Likud parliamentarian Amir Ohana has been elected this Thursday as the new speaker of the Knesset, thus becoming the first openly gay person to hold the position, amid growing concerns over statements by various ultra-Orthodox and ultra-right parties that will be part of the new government.

The confirmation of Ohana, who was Minister of Justice and Public Security in the past, has taken place within the framework of a session in which the new Executive, headed by the Likud leader, Benjamin Netanyahu, will now take office. who will thus return to office just over a year after his electoral defeat in 2021.

Ohana, who has a partner and two children, was sworn in as a parliamentarian in 2015, a session in which deputies from the ultra-Orthodox United Torah Judaism and Shas parties, part of the new government coalition, left the chamber as a gesture of protest.

During the day, the leader of the far-right party Avi Maoz, has said that “he has nothing against LGBT people and leftists”, although he has qualified that “he opposes the LGBT as an idea and the left as an ideology”. . “I have nothing against specific people, in fact being sorry for those who live and act against the Torah,” he has stated.

“My criticisms always revolve around ideology, agendas and organizations that use people for the benefit of those agendas. I’m not talking about anyone who is attracted to people of their own gender, but about LGBT as an idea and political movement”, he stated, according to the Israeli newspaper ‘Haaretz’.

Thus, Maoz, who will lead a position on Jewish National Identity that will control the content taught in schools, has criticized those who “try to deliberately and maliciously present him as a person who fights (…) against these or those people”, referring to members of the LGBTQ community and leftists. In the past, the Noam leader has described himself as “a proud homophobe” and called liberal stances within Judaism “dark.”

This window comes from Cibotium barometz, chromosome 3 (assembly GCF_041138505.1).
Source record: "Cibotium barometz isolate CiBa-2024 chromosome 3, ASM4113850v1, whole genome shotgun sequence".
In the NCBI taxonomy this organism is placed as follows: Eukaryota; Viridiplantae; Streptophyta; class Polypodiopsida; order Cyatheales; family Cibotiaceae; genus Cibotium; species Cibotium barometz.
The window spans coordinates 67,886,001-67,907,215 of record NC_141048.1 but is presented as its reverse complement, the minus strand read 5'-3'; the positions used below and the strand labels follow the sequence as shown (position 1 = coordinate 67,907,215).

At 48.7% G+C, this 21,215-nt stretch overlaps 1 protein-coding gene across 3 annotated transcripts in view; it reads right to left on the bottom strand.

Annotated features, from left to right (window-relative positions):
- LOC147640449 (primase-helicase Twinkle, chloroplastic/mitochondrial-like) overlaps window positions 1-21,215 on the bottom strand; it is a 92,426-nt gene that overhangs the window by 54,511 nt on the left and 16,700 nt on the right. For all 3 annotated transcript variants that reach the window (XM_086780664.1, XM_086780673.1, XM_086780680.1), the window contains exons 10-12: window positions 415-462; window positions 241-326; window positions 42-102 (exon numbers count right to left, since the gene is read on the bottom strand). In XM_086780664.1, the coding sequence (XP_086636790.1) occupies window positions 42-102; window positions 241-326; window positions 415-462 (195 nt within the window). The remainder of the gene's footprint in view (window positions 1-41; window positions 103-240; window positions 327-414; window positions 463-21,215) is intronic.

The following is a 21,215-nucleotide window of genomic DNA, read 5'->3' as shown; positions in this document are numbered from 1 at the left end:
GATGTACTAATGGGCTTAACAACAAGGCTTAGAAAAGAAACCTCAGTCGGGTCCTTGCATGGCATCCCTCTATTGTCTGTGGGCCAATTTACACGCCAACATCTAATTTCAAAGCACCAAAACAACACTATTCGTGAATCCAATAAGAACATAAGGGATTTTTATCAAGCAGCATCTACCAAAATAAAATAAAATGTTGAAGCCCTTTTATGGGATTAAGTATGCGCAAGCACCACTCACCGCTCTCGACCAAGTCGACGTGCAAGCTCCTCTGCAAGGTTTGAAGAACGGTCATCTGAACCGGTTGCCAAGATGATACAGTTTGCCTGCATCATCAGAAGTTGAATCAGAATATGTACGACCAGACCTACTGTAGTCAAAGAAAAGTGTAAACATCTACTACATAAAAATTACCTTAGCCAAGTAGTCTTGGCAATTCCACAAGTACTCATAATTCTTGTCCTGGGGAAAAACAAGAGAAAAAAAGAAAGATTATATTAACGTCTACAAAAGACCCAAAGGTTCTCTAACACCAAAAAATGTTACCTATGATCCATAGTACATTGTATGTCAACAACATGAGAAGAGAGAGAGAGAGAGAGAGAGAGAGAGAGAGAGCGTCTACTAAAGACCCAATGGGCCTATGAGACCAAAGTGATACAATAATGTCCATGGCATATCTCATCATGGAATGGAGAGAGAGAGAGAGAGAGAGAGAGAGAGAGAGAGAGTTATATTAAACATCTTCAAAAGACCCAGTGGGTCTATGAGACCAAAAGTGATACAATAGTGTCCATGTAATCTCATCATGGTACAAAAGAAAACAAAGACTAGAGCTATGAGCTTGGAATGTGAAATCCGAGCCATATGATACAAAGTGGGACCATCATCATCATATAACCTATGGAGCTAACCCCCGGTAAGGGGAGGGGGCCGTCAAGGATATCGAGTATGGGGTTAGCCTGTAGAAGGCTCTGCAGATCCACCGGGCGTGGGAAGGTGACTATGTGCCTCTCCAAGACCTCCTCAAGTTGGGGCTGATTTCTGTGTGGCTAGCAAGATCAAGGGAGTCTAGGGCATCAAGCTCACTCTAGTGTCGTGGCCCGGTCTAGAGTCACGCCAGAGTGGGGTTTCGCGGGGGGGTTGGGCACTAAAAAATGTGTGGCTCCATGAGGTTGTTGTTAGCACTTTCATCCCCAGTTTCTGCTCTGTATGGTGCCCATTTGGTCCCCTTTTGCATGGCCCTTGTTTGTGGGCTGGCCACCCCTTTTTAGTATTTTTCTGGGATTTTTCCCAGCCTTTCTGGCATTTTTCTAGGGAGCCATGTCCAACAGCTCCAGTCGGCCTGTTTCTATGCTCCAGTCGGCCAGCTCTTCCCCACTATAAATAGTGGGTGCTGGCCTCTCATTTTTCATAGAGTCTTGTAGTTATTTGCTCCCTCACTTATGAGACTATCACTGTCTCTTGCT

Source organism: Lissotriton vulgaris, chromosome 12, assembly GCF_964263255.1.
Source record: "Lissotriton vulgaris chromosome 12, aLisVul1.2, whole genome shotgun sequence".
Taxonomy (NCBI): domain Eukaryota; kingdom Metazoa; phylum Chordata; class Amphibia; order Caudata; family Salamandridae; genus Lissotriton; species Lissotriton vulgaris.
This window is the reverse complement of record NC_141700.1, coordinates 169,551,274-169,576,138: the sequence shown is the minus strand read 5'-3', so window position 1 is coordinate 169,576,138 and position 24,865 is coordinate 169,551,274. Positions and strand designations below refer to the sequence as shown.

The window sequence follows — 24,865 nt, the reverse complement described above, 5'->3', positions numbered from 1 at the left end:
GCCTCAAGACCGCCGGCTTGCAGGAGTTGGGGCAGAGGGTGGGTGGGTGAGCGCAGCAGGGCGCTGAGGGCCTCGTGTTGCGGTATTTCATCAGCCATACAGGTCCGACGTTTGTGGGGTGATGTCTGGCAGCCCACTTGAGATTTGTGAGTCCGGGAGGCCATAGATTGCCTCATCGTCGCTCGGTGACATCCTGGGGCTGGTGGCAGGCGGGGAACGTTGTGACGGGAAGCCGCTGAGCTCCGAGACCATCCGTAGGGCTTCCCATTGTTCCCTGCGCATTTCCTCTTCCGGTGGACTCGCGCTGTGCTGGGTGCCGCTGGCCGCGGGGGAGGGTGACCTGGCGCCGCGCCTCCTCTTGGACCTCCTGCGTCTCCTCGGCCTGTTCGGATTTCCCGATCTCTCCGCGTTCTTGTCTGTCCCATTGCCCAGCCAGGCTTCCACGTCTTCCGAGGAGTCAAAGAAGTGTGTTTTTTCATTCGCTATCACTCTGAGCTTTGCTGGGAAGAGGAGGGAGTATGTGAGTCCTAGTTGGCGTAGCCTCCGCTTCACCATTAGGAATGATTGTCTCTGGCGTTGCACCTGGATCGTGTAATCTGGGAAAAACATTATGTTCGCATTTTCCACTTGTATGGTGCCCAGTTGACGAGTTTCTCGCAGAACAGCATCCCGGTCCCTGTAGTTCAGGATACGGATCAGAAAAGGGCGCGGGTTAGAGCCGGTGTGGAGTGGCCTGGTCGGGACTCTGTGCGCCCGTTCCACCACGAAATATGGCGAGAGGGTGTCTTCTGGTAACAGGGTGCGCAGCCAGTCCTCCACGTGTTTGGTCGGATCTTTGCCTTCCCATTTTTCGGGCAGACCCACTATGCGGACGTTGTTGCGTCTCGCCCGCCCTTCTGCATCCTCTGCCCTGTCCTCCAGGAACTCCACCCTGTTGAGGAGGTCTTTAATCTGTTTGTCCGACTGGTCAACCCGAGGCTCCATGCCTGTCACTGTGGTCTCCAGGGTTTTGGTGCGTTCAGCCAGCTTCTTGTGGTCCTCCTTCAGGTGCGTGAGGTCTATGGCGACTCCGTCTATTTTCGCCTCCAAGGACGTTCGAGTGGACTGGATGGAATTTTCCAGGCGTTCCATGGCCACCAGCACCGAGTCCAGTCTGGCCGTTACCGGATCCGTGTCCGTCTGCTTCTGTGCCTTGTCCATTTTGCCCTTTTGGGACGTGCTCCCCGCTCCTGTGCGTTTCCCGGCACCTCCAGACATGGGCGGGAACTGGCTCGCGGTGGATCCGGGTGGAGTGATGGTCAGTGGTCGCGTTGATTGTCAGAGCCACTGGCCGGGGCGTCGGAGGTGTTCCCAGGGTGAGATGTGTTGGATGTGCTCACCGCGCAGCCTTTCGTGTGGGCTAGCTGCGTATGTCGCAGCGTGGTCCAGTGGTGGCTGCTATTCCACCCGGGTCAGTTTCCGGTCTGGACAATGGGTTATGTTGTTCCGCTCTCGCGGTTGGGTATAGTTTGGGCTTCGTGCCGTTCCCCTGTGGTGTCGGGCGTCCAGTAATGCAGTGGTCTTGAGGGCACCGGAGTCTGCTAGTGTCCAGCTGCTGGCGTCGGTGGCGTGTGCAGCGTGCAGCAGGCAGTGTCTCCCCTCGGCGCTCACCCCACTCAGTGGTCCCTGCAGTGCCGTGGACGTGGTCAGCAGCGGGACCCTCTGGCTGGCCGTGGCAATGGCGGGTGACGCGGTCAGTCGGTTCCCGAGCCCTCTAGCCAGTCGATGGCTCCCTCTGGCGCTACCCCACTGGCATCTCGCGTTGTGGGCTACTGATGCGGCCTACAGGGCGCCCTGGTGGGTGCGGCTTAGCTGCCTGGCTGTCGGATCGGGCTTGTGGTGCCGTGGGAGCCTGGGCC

For his part, the leader of Religious Zionism, Bezalel Smotrich, has described Ohana as “a valuable man who now assumes an important and challenging position,” according to the i24 television network. Smotrich has expressed opinions against the LGBTQ community in the past, so his words represent a distance from these positions.

Israeli President Isaac Herzog recently expressed concern over several comments by politicians in the incoming coalition government, which even led Netanyahu to clarify that discrimination on religious grounds will not be enshrined in law.

In this sense, Herzog declared himself “concerned” by the increase in “comments against the LGBT community and against any different group or sector.” “A situation in which citizens of Israel feel threatened by their identity or beliefs undermines the fundamental democratic values ​​of the State of Israel,” he concluded.

Religious Zionism parliamentarian Orit Strock, who will be a minister in the next Executive, recently stated that doctors should be able to deny treatments that go against their faith, as long as another is willing to give the same treatment.

In fact, the Israeli president contacted Netanyahu to show his concern about the alleged plans to amend the country’s anti-discrimination laws. The coalition agreement between Likud and Religious Zionism would include a clause to amend this legislation and allow employers to deny a service if it violates their religious beliefs, according to Israeli media.

For this reason, Netanyahu, who has denied the existence of this clause in the agreement, stated on Monday that he “totally rejects” Strock’s comments and assured that the next government “will not allow LGBT people to be discriminated against or that the rights of Israelis are undermined.” “The coalition agreements do not allow discriminating against LGBT people or harming the right of any Israeli citizen to receive services,” he promised.

For his part, Strock came out of the way of criticism and has asked on Twitter to “calm the outrage.” “No one intends to discriminate against LGBT people because of their identity. Neither in medical services nor in other services. They are human beings and deserve dignity and respect like everyone else,” she added.

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